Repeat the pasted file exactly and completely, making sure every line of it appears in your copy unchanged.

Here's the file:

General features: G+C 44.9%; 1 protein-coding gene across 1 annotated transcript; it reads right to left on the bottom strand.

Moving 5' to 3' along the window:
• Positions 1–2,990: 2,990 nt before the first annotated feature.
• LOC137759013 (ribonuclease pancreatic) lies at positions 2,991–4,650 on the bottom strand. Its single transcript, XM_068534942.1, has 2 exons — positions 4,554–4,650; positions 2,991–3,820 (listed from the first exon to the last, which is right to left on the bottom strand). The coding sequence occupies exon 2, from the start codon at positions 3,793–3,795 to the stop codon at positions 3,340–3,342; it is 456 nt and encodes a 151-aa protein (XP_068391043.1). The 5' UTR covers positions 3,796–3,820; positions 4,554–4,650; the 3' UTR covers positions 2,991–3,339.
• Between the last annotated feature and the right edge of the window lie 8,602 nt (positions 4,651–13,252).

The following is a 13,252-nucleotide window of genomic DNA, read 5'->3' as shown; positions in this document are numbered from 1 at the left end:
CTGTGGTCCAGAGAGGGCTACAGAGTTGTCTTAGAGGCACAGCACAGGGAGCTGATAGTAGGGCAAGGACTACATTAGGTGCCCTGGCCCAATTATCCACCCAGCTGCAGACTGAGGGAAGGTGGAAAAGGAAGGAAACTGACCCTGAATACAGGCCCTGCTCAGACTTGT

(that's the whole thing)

General features: G+C 44.9%; 1 protein-coding gene across 1 annotated transcript; it reads right to left on the bottom strand.

Moving 5' to 3' along the window:
• Positions 1–2,990: 2,990 nt before the first annotated feature.
• LOC137759013 (ribonuclease pancreatic) lies at positions 2,991–4,650 on the bottom strand. Its single transcript, XM_068534942.1, has 2 exons — positions 4,554–4,650; positions 2,991–3,820 (listed from the first exon to the last, which is right to left on the bottom strand). The coding sequence occupies exon 2, from the start codon at positions 3,793–3,795 to the stop codon at positions 3,340–3,342; it is 456 nt and encodes a 151-aa protein (XP_068391043.1). The 5' UTR covers positions 3,796–3,820; positions 4,554–4,650; the 3' UTR covers positions 2,991–3,339.
• Between the last annotated feature and the right edge of the window lie 8,602 nt (positions 4,651–13,252).

The following is a 13,252-nucleotide window of genomic DNA, read 5'->3' as shown; positions in this document are numbered from 1 at the left end:
CTGTGGTCCAGAGAGGGCTACAGAGTTGTCTTAGAGGCACAGCACAGGGAGCTGATAGTAGGGCAAGGACTACATTAGGTGCCCTGGCCCAATTATCCACCCAGCTGCAGACTGAGGGAAGGTGGAAAAGGAAGGAAACTGACCCTGAATACAGGCCCTGCTCAGACTTGT